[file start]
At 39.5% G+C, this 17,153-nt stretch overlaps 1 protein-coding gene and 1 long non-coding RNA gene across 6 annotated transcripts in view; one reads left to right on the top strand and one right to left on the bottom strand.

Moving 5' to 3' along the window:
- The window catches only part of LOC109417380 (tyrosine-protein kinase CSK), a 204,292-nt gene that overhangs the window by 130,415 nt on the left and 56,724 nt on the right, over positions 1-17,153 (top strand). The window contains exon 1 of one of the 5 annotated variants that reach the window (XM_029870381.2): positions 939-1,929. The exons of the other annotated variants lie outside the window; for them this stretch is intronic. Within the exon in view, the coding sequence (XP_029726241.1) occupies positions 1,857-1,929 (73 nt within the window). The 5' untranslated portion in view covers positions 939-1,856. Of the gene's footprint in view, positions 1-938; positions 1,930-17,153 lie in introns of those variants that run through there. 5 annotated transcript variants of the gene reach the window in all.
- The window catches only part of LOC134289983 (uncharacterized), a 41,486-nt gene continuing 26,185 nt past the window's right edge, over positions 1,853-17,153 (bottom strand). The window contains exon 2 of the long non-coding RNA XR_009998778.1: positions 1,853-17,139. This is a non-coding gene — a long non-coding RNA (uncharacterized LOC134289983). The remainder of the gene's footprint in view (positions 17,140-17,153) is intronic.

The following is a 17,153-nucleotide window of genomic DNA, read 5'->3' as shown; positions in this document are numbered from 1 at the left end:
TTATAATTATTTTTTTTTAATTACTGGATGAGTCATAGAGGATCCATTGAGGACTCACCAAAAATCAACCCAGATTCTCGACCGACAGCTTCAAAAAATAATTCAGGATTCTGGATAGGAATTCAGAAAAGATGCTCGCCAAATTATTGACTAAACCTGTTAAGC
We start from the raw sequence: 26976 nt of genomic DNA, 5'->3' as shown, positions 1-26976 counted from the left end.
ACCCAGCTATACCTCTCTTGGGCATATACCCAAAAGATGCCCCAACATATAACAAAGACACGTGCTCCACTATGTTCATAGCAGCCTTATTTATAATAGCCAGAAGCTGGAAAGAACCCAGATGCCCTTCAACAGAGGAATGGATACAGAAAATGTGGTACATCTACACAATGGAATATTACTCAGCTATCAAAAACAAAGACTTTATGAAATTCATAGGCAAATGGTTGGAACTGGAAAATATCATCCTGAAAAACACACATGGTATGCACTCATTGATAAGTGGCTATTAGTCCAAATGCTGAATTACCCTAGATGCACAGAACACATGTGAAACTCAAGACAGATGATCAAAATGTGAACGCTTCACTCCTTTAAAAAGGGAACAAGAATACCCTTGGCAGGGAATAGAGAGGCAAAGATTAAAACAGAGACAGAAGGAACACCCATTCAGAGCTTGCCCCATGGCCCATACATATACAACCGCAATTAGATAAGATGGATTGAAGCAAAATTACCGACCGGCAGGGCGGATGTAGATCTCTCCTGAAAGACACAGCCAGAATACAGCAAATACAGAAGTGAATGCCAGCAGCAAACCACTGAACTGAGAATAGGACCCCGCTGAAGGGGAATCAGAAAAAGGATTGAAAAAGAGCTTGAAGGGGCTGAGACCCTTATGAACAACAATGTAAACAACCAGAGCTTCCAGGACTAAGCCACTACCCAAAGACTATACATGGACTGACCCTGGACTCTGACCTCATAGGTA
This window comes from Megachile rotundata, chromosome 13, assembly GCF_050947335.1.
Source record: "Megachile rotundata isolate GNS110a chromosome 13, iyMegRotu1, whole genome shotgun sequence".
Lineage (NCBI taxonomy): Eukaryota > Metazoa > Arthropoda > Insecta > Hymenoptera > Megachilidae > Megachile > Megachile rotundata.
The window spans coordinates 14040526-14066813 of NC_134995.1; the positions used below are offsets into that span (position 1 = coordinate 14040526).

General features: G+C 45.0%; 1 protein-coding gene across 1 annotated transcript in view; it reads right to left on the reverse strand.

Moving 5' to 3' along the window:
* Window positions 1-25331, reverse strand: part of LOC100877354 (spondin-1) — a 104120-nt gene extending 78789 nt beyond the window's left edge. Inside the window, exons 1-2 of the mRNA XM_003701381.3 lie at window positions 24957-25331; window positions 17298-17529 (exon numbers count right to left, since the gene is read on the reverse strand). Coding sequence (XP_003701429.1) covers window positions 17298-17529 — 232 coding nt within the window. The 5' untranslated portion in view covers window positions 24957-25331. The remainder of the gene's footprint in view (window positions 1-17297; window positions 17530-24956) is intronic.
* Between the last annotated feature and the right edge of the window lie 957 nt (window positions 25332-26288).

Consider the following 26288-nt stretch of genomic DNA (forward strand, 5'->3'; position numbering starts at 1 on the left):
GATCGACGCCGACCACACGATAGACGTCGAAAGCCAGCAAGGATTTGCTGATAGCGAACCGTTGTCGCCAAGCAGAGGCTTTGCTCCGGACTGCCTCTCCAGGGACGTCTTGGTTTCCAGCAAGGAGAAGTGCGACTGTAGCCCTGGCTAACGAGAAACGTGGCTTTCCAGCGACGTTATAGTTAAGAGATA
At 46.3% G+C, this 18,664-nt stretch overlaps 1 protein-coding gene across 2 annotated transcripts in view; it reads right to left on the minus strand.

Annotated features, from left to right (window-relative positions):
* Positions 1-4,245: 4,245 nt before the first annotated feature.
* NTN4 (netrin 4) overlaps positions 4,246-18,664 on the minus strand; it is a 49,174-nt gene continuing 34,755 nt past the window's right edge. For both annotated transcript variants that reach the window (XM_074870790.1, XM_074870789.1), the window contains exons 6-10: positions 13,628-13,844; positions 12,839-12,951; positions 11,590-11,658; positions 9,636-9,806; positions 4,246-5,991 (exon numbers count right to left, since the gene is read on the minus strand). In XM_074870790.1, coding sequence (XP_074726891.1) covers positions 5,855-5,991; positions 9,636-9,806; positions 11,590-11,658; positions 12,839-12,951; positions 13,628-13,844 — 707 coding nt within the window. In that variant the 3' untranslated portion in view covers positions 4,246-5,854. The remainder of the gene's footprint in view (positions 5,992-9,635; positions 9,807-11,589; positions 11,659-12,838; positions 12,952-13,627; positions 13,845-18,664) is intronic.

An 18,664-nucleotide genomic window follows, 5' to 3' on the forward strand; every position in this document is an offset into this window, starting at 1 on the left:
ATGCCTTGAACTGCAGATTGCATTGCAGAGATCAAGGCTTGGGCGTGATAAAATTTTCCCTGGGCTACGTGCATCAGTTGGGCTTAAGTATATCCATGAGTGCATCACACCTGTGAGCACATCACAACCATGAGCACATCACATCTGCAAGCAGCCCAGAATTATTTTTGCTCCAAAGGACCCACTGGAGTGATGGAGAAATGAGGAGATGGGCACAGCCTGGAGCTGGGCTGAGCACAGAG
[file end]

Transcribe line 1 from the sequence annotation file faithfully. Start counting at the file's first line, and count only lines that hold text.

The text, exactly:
At 39.5% G+C, this 17,153-nt stretch overlaps 1 protein-coding gene and 1 long non-coding RNA gene across 6 annotated transcripts in view; one reads left to right on the top strand and one right to left on the bottom strand.